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The surroundings

of Montpellier

  • Sète and the Étang de Thau

    Just 30 km from our boutique hotel in Montpellier, Sète is one of the Grands Sites Occitanie Sud de France. One of the prettiest fishing and trade ports in the Mediterranean, this town is also known as the “Venice of the Languedoc” owing to its location between the sea, canals, and the Étang de Thau. Favoured as a port site by Colbert, constructed by Italians, and the hometown to legends such as Paul Valéry and Georges Brassens, Sète is sure to enchant you. Located at the foot of Mont Saint-Clair between the great blue sea and the Étang de Thau, it boasts a mosaic of neighbourhoods with a village atmosphere. Here you’ll find lively chatter, fresh fish, and a festive spirit!
    The beaches in Sète (which are Blue Flag) stretch out along the lido, a sandbar that separates the sea from the Étang de Thau, forming a pleasant natural space made up of former salt marshes and vineyards. To see the sea from above, follow the Promenade de la Corniche from the town centre, a heavily protected natural site overlooking the Mediterranean. Plus, head up Mont Saint-Clair for an outstanding view over the town and the sea.

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  • Aigues-Mortes and the Camargue Gardoise

    Just 35 km from the Hotel des Arceaux, discover the fortified city of Aigues-Mortes, one of the best-preserved medieval sites in France. Located at the heart of the Camargue Gardoise, listed as a Grande Site de France and a Natura 2000 zone, Aigues-Mortes was the first Mediterranean port of the Kingdom of France. Today it is surrounded by land. 
    When you arrive, you’ll be stunned by how well preserved the monumental city walls are, which are 1.6 km long. Take a tour of the entire area along the parapet walk, where you can enjoy a wonderful view of the salt marshes and the Camargue. Visit the majestic Tour de Constance, the residence of King Louis the Saint, from where he set off on his Crusade. Then stroll through the town, bursting with life thanks to the numerous workshops of artists and artisans.

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  • Saint-Guilhem and the Gorges de l’Hérault

    Located at the bottom of a valley, the village of Saint-Guilhem-le-Désert with its abbey, a masterpiece of Romanesque art, is a miracle straddling against the cliffs, with the beautiful green waters of the River Hérault twisting and turning at its feet. 
    Just 35 km from the hotel and located at the heart of the Gorges de l’Hérault, a listed Grand Site de France, Saint-Guilhem is listed as one of “The Most Beautiful Villages in France”, and is also located on the Camino de Santiago, just another reason to discover this gem with its abbey, its Tour des Prisons, its cloister, and its Château du Géant, which offers an incredible view over the surrounding area.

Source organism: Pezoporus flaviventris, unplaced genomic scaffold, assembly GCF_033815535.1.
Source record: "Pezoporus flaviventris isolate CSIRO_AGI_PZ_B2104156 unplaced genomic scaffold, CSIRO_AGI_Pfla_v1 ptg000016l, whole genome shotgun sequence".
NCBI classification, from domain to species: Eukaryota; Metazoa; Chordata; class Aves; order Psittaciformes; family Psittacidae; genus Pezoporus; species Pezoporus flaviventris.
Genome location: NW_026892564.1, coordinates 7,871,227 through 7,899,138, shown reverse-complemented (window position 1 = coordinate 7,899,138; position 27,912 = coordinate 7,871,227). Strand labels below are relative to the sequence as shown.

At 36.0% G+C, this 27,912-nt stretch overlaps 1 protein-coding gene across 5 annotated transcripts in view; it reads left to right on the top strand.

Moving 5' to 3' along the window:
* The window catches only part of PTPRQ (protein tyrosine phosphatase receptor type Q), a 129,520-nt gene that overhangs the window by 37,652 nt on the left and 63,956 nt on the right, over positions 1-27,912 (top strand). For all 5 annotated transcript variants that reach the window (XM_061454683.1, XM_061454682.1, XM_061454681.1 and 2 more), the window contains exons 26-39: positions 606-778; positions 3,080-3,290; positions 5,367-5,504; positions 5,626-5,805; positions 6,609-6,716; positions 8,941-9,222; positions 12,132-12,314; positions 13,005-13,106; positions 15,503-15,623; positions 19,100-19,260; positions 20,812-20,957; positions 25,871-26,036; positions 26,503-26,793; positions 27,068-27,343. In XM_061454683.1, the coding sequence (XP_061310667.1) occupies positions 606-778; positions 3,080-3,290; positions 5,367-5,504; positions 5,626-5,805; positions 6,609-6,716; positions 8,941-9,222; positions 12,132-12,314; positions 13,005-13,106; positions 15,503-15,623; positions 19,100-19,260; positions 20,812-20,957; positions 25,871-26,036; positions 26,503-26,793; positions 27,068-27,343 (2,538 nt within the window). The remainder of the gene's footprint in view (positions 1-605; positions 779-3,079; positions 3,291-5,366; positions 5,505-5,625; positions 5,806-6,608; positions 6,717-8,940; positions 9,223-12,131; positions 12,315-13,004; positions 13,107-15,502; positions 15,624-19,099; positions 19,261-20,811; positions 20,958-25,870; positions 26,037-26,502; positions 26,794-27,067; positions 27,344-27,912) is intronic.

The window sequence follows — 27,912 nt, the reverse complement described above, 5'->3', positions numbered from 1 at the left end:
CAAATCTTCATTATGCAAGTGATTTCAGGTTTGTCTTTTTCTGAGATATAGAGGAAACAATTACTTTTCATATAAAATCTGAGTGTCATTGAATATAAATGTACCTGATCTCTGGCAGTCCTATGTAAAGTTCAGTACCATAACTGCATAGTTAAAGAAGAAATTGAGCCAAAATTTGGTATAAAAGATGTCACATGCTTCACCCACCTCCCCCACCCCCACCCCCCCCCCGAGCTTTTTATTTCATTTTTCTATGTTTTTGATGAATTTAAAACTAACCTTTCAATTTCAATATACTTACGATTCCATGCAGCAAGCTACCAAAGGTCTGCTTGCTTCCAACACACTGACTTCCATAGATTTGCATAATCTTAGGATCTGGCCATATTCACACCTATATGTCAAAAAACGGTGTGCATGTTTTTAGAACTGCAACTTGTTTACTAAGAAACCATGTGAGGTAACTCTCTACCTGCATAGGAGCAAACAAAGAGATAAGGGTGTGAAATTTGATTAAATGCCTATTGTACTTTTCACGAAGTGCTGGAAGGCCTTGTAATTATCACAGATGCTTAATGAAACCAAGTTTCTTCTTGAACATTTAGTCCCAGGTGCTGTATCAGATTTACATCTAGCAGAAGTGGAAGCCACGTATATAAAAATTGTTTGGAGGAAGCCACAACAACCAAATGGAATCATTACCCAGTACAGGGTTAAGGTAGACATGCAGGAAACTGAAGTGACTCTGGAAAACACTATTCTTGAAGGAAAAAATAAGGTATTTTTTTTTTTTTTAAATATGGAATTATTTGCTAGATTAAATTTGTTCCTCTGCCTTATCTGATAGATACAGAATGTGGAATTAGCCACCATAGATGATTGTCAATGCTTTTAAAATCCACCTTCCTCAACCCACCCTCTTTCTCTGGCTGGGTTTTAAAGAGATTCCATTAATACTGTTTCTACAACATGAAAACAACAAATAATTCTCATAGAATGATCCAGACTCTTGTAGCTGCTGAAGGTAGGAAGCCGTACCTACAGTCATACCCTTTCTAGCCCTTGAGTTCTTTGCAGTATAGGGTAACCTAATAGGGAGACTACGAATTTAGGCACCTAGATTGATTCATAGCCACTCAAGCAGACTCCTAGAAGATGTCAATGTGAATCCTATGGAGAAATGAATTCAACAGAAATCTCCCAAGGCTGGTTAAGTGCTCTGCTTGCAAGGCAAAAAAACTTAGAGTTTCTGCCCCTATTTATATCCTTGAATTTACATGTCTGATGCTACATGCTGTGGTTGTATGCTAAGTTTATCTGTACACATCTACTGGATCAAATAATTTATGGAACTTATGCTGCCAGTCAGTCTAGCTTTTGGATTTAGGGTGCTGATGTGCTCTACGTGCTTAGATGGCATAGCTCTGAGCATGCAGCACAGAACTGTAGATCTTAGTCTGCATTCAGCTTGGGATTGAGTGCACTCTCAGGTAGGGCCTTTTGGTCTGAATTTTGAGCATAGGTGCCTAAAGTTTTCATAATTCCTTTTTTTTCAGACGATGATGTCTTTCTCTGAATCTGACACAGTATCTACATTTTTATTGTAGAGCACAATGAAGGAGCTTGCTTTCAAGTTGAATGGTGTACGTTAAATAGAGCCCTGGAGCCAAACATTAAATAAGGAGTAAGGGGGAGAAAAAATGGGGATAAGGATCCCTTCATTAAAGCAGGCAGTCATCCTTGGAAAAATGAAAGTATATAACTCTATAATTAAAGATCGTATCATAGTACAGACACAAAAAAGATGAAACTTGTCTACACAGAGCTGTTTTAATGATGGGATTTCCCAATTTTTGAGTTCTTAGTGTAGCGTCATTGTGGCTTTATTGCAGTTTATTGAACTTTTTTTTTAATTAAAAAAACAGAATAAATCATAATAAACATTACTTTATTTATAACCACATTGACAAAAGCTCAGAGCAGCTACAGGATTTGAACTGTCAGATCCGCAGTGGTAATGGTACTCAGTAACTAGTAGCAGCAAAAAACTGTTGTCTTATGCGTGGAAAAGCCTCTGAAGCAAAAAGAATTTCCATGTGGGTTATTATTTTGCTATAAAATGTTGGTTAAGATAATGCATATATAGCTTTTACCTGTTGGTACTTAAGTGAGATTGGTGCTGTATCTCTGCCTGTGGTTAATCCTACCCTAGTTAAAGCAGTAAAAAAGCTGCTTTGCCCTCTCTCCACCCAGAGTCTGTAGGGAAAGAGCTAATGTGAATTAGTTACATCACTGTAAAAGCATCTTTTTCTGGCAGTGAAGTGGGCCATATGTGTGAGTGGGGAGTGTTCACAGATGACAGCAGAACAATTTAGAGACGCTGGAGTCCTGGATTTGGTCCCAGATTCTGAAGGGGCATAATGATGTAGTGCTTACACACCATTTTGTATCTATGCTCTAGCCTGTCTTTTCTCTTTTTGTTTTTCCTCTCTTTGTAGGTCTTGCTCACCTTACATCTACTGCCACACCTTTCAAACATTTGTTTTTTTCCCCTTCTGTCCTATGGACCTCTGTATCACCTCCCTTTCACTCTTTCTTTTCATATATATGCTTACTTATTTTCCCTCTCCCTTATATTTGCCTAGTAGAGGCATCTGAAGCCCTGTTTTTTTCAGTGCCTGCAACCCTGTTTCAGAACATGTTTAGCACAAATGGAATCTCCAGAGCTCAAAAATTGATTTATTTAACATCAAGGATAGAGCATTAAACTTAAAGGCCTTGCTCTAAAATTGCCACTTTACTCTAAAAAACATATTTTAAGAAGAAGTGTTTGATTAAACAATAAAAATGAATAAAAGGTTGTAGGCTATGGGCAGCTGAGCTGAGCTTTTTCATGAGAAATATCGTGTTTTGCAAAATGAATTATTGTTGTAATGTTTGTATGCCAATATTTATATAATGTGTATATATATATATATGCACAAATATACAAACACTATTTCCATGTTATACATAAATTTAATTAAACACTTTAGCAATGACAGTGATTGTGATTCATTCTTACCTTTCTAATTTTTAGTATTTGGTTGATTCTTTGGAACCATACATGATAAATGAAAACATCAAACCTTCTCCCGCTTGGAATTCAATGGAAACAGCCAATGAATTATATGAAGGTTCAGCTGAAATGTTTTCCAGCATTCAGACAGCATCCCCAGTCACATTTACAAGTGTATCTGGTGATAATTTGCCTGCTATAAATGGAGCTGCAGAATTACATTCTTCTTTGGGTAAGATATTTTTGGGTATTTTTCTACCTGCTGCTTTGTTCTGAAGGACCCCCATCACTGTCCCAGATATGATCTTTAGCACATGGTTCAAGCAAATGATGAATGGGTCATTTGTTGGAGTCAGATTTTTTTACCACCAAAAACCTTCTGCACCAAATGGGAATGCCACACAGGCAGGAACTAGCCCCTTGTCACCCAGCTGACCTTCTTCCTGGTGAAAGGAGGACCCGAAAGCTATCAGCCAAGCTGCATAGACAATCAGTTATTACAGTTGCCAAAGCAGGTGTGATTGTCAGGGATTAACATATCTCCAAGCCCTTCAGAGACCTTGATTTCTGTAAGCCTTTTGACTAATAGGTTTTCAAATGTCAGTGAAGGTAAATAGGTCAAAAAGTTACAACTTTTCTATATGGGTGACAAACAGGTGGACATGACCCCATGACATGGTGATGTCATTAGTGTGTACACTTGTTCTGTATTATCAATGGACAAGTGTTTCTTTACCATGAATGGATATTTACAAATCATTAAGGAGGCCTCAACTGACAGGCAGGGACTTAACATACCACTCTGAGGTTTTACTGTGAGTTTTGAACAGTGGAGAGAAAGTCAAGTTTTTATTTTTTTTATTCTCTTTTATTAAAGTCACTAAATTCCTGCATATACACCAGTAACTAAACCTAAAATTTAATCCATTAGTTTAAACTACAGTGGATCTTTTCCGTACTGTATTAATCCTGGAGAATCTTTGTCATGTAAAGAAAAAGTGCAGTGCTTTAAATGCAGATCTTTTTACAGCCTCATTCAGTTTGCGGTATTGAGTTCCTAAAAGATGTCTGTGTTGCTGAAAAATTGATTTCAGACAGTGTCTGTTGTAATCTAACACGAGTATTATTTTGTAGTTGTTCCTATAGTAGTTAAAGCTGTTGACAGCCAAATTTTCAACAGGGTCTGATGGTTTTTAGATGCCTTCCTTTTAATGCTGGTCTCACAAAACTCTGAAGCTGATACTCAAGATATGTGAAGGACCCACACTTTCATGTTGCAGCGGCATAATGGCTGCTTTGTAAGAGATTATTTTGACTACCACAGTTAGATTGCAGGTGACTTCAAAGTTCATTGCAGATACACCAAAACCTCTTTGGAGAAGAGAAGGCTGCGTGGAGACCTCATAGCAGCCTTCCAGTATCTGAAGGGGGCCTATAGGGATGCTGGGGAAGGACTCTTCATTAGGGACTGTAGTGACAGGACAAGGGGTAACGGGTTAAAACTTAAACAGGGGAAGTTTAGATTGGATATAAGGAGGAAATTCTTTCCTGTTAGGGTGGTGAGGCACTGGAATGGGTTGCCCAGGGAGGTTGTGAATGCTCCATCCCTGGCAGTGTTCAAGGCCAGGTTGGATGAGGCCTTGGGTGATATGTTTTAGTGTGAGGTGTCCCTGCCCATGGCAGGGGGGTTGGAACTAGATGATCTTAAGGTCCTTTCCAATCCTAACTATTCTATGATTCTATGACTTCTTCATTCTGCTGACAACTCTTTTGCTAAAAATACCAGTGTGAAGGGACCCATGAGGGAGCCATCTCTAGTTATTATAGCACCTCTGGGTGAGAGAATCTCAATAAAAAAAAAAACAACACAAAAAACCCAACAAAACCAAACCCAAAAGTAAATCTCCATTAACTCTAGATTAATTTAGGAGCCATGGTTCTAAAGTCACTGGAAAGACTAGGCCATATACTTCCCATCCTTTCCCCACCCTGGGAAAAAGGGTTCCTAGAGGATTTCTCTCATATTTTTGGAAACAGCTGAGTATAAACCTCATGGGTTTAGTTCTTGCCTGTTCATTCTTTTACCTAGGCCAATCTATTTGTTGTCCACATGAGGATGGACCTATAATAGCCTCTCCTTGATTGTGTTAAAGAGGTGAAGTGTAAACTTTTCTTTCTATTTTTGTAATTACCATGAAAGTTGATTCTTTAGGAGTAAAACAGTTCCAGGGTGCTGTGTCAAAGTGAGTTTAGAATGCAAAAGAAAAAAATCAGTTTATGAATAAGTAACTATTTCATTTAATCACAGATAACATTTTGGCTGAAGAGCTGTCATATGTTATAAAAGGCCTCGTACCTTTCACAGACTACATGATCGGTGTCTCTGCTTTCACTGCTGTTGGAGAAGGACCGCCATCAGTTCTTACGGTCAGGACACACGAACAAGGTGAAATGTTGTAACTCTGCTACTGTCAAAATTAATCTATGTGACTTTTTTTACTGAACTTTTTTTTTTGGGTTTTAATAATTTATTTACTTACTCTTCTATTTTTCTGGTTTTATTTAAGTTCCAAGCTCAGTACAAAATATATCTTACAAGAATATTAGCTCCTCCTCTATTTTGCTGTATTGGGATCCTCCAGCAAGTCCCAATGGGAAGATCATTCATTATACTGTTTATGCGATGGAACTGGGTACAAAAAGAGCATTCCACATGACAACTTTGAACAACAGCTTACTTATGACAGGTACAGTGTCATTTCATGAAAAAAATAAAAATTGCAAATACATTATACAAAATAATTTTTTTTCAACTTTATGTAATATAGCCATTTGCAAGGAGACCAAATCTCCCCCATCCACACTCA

Nearby, the River Hérault has carved out wild gorges, providing truly epic views from the Pont du Diable, the oldest Romanesque bridge in France, and one that’s truly legendary. After having crossed it on foot, head across the newer Passerelle des Anges, designed by architect Rudy Ricciotti, for an exceptional panorama.

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  • Cirque de Navacelles

    The Cirque de Navacelles, less than an hour from the Hotel des Arceaux, is an ecological and geological gem and is also a listed Grand Site de France. It also invites you to discover the agro-pastoral landscape of the Causses and Cévennes, a UNESCO World Heritage Site.
    Seen from the Blandas or Baume-Auriol belvederes, the Cirque de Navacelles will take your breath away. A one-of-a-kind in Europe, this 300 m-deep canyon is a result of the breakdown of limestone plateaux and a former oxbow lake of the River Vis. This river has found a more direct route by creating a monumental waterfall, to be discovered in the hamlet of Navacelles.
    At the centre of the cirque is the Rocher de la Vierge, often called “L’Huître” (the Oyster), a rock topped with a statue of the Virgin surrounded by a sea of vegetation. It’s a real contrast after crossing the vast and arid limestone plateaus of Larzac, Blandas and Campestre.   

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  • Nîmes – Pont du Gard

    Emperor Augustus wanted to make Nîmes a second Rome – and indeed, like Rome, the city of Nîmes is surrounded by seven hills! The destiny of this city in the Languedoc was thus sealed over 2000 years ago. Today, it boasts a new life all of its own thanks to a superbly rejuvenated city centre, where the Ancient and Modern go hand in hand to create something even better. 
    Things you have to see include the Arena of Nîmes (the best preserved Ancient Roman amphitheatre in the world), the Maison Carré (the only Roman temple from Antiquity to be completely preserved), and the Jardins and the Quais de la Fontaine.
    A few kilometres away is the breathtaking masterpiece the Pont du Gard (a UNESCO World Heritage Site and another Grand Site de France). Built in the first century AD with stones extracted in the area in Roman quarries, it is the best-preserved aqueduct in the world and the most striking in the Mediterranean basin.

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